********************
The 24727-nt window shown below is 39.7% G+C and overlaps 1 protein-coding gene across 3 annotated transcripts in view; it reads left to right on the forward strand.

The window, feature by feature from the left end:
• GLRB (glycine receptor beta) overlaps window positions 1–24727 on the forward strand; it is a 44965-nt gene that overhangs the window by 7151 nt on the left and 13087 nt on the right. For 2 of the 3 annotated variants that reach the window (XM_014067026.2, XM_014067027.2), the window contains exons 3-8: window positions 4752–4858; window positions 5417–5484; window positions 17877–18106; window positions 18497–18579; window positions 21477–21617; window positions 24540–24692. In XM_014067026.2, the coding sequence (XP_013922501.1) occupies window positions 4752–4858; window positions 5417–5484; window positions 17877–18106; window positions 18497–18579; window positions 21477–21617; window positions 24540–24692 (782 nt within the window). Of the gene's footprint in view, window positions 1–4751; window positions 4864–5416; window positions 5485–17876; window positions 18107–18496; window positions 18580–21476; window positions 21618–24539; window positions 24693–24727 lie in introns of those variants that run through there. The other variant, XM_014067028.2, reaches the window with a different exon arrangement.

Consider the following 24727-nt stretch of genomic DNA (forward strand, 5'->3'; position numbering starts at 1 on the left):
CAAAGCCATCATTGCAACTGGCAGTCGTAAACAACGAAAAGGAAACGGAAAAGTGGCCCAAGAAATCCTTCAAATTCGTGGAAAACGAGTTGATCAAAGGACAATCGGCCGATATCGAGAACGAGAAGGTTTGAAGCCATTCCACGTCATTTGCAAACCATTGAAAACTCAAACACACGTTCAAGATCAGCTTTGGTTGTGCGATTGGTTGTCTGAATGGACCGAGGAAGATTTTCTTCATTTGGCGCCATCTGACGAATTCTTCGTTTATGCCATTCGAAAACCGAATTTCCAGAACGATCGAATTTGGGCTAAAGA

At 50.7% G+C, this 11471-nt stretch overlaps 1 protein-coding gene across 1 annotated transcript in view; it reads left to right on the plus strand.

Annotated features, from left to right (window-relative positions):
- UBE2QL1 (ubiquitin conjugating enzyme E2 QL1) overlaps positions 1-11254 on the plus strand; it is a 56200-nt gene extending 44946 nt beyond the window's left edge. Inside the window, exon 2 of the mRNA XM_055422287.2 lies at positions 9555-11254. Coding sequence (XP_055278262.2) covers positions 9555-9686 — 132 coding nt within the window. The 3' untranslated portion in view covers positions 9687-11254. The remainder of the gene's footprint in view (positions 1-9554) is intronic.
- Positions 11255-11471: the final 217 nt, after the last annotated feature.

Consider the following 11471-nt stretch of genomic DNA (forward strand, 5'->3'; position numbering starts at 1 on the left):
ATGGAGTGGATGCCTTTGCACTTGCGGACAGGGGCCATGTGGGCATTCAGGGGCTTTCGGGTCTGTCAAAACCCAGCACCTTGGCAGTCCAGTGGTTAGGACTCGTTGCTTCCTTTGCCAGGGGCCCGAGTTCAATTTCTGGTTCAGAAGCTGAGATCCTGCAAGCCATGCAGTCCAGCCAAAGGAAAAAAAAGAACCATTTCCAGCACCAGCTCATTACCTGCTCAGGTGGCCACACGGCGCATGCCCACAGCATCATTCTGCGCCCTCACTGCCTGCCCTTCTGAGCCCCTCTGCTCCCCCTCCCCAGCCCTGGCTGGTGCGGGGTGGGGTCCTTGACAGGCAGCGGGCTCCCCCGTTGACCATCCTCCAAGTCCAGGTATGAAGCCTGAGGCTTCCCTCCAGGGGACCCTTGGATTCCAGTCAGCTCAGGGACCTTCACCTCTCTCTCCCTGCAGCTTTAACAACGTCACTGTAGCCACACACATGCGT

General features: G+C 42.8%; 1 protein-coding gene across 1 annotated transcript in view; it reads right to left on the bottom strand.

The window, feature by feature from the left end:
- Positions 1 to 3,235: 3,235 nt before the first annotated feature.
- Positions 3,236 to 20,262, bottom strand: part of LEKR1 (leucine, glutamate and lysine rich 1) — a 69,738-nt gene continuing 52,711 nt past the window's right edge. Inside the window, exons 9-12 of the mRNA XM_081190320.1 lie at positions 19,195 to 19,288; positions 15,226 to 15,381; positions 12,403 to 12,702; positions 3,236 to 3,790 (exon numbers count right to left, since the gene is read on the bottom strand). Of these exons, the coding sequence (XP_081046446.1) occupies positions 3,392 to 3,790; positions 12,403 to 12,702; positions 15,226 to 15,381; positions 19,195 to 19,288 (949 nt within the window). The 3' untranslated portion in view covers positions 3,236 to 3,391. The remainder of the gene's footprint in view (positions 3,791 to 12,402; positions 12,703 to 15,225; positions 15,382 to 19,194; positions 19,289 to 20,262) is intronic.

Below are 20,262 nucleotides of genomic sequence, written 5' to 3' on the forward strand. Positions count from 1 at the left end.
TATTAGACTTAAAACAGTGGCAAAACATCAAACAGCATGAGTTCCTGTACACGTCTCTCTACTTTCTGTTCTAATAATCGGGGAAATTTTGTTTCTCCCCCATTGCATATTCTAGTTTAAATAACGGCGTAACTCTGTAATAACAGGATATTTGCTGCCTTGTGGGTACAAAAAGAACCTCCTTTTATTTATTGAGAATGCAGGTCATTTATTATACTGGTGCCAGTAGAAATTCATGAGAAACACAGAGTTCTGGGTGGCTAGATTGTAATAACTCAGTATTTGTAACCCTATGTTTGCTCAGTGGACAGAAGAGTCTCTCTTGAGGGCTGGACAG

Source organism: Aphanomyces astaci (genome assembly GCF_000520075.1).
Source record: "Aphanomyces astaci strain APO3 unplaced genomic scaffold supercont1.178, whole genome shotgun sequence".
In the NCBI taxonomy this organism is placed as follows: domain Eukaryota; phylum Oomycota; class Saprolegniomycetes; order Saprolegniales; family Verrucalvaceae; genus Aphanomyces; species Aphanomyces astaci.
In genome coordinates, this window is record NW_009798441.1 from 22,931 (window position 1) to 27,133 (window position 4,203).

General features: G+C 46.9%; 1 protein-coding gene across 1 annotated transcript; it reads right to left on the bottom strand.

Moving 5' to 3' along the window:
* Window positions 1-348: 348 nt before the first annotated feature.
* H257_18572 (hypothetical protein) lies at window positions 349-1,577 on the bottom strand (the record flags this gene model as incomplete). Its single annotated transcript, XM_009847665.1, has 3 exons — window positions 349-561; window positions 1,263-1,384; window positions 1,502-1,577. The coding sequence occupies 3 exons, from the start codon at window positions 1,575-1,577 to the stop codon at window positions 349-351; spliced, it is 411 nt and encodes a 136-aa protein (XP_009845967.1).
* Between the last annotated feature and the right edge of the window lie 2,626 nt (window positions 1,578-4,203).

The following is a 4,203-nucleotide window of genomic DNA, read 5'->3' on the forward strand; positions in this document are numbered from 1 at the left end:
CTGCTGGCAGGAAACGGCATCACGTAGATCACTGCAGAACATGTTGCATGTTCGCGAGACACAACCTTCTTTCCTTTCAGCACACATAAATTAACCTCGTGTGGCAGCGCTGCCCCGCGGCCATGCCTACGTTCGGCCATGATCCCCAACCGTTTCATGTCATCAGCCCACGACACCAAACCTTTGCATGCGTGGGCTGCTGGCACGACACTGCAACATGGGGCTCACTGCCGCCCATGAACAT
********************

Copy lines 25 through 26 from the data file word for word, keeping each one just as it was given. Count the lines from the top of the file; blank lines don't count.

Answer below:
* H257_18572 (hypothetical protein) lies at window positions 349-1,577 on the bottom strand (the record flags this gene model as incomplete). Its single annotated transcript, XM_009847665.1, has 3 exons — window positions 349-561; window positions 1,263-1,384; window positions 1,502-1,577. The coding sequence occupies 3 exons, from the start codon at window positions 1,575-1,577 to the stop codon at window positions 349-351; spliced, it is 411 nt and encodes a 136-aa protein (XP_009845967.1).
* Between the last annotated feature and the right edge of the window lie 2,626 nt (window positions 1,578-4,203).